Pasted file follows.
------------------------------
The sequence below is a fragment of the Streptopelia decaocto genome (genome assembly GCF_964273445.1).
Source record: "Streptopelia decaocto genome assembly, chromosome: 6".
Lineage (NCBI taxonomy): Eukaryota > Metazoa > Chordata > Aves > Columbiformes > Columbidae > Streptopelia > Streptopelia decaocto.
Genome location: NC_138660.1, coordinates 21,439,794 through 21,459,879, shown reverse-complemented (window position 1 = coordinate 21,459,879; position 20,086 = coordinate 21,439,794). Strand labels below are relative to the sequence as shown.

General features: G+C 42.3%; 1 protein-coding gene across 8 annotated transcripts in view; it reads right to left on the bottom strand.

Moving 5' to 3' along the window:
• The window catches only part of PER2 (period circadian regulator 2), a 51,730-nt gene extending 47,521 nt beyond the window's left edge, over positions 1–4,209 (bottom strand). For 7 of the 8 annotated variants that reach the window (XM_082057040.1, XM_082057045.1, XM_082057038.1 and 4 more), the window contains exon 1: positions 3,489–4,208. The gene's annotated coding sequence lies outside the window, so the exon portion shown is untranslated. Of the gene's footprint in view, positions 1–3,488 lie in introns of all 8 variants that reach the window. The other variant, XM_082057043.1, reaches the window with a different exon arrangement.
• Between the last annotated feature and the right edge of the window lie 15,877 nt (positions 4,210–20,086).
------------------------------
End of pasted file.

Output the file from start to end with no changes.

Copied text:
The sequence below is a fragment of the Streptopelia decaocto genome (genome assembly GCF_964273445.1).
Source record: "Streptopelia decaocto genome assembly, chromosome: 6".
Lineage (NCBI taxonomy): Eukaryota > Metazoa > Chordata > Aves > Columbiformes > Columbidae > Streptopelia > Streptopelia decaocto.
Genome location: NC_138660.1, coordinates 21,439,794 through 21,459,879, shown reverse-complemented (window position 1 = coordinate 21,459,879; position 20,086 = coordinate 21,439,794). Strand labels below are relative to the sequence as shown.

General features: G+C 42.3%; 1 protein-coding gene across 8 annotated transcripts in view; it reads right to left on the bottom strand.

Moving 5' to 3' along the window:
• The window catches only part of PER2 (period circadian regulator 2), a 51,730-nt gene extending 47,521 nt beyond the window's left edge, over positions 1–4,209 (bottom strand). For 7 of the 8 annotated variants that reach the window (XM_082057040.1, XM_082057045.1, XM_082057038.1 and 4 more), the window contains exon 1: positions 3,489–4,208. The gene's annotated coding sequence lies outside the window, so the exon portion shown is untranslated. Of the gene's footprint in view, positions 1–3,488 lie in introns of all 8 variants that reach the window. The other variant, XM_082057043.1, reaches the window with a different exon arrangement.
• Between the last annotated feature and the right edge of the window lie 15,877 nt (positions 4,210–20,086).